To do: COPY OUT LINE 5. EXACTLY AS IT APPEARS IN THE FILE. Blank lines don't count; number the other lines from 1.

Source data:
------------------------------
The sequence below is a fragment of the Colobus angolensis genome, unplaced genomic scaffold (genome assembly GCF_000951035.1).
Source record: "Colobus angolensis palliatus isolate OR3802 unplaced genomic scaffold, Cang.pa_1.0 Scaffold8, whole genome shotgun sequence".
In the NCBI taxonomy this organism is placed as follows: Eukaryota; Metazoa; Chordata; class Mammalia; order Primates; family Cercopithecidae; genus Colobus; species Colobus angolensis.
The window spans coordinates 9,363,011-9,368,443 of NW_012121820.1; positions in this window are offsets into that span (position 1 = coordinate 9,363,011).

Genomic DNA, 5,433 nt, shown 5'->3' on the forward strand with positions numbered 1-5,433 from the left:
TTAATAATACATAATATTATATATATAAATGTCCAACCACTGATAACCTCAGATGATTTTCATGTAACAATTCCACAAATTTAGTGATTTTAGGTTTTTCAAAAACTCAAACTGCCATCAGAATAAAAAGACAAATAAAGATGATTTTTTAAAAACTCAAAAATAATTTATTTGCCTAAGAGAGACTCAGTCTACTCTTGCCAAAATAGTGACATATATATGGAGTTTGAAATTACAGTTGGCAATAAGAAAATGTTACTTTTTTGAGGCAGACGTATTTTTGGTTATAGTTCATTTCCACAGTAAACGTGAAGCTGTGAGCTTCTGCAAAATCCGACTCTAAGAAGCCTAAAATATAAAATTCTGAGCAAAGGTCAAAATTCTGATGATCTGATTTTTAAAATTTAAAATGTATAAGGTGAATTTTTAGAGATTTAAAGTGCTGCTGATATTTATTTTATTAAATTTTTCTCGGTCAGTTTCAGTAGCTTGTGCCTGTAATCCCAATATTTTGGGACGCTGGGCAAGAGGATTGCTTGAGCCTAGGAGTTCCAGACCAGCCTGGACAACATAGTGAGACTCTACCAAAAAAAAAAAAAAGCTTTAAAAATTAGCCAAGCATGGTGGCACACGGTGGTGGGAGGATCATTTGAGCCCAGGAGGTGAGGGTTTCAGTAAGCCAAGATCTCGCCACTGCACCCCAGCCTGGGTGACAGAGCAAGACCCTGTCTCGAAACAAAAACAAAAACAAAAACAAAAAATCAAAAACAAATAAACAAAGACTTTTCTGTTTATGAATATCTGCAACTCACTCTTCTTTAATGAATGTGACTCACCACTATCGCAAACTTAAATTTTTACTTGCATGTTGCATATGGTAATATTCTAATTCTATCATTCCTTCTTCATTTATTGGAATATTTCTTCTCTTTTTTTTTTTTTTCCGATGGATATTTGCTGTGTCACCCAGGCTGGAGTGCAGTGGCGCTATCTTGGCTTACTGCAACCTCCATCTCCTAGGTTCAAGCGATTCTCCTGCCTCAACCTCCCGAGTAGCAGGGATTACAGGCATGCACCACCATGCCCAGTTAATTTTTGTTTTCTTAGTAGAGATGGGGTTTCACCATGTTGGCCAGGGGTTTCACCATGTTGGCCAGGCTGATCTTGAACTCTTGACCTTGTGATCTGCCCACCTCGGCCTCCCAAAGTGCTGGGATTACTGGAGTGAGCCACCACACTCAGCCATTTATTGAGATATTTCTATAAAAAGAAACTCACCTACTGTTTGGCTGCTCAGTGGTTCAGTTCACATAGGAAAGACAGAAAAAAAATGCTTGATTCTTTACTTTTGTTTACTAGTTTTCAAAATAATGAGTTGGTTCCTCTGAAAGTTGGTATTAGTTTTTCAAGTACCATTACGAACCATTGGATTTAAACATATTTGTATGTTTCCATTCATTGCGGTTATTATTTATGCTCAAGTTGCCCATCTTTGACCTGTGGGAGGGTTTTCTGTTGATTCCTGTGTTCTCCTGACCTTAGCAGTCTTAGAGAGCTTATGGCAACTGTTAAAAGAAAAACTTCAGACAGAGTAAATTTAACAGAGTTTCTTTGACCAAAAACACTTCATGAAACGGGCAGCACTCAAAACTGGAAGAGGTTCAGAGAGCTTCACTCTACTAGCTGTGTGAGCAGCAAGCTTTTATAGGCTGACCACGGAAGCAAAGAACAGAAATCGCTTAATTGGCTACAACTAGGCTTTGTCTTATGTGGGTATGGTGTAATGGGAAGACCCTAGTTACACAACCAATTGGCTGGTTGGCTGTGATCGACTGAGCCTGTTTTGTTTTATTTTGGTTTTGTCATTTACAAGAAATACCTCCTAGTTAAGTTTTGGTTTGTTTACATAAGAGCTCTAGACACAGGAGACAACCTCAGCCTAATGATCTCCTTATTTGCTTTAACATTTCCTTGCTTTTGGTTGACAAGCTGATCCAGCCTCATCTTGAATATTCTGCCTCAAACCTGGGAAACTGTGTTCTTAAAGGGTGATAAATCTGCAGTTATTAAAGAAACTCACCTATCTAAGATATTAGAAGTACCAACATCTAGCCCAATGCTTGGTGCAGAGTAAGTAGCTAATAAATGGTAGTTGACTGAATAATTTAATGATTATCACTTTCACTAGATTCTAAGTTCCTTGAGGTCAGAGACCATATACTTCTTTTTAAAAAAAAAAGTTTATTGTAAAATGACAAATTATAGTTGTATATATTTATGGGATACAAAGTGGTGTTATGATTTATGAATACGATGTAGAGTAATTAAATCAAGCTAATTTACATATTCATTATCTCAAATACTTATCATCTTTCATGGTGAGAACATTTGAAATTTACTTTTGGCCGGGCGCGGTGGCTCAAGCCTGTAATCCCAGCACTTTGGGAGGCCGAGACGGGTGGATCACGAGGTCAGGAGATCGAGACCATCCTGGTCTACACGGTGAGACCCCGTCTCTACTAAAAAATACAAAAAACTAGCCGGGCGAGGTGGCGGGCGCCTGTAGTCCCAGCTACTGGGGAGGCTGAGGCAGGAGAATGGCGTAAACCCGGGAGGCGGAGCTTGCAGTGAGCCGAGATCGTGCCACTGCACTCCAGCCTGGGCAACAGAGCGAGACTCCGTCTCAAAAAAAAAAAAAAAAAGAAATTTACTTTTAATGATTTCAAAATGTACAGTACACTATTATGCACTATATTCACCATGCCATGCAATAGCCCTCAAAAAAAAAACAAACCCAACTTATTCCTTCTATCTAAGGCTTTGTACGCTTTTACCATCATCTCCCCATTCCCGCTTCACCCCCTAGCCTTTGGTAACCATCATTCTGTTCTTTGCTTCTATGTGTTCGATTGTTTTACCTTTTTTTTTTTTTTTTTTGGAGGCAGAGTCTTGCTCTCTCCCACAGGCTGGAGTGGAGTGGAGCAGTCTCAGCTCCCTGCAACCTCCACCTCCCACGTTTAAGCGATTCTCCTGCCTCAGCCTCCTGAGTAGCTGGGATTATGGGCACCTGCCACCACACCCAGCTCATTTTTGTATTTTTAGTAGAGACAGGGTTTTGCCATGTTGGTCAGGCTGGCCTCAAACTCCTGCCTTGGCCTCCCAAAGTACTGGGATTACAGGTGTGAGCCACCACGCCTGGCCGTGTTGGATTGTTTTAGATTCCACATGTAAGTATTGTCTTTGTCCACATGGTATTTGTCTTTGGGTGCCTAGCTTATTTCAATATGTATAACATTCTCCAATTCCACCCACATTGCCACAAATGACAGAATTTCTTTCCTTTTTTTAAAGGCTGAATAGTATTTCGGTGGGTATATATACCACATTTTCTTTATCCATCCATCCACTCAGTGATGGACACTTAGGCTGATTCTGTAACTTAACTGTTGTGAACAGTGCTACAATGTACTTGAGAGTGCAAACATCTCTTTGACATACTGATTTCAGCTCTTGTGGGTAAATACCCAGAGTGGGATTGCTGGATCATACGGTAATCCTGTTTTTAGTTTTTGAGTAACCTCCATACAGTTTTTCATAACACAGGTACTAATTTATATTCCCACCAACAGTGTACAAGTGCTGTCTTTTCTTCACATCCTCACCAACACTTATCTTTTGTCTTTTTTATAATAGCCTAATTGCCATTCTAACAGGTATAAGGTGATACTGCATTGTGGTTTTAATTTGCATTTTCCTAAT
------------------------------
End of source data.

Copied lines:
Genomic DNA, 5,433 nt, shown 5'->3' on the forward strand with positions numbered 1-5,433 from the left: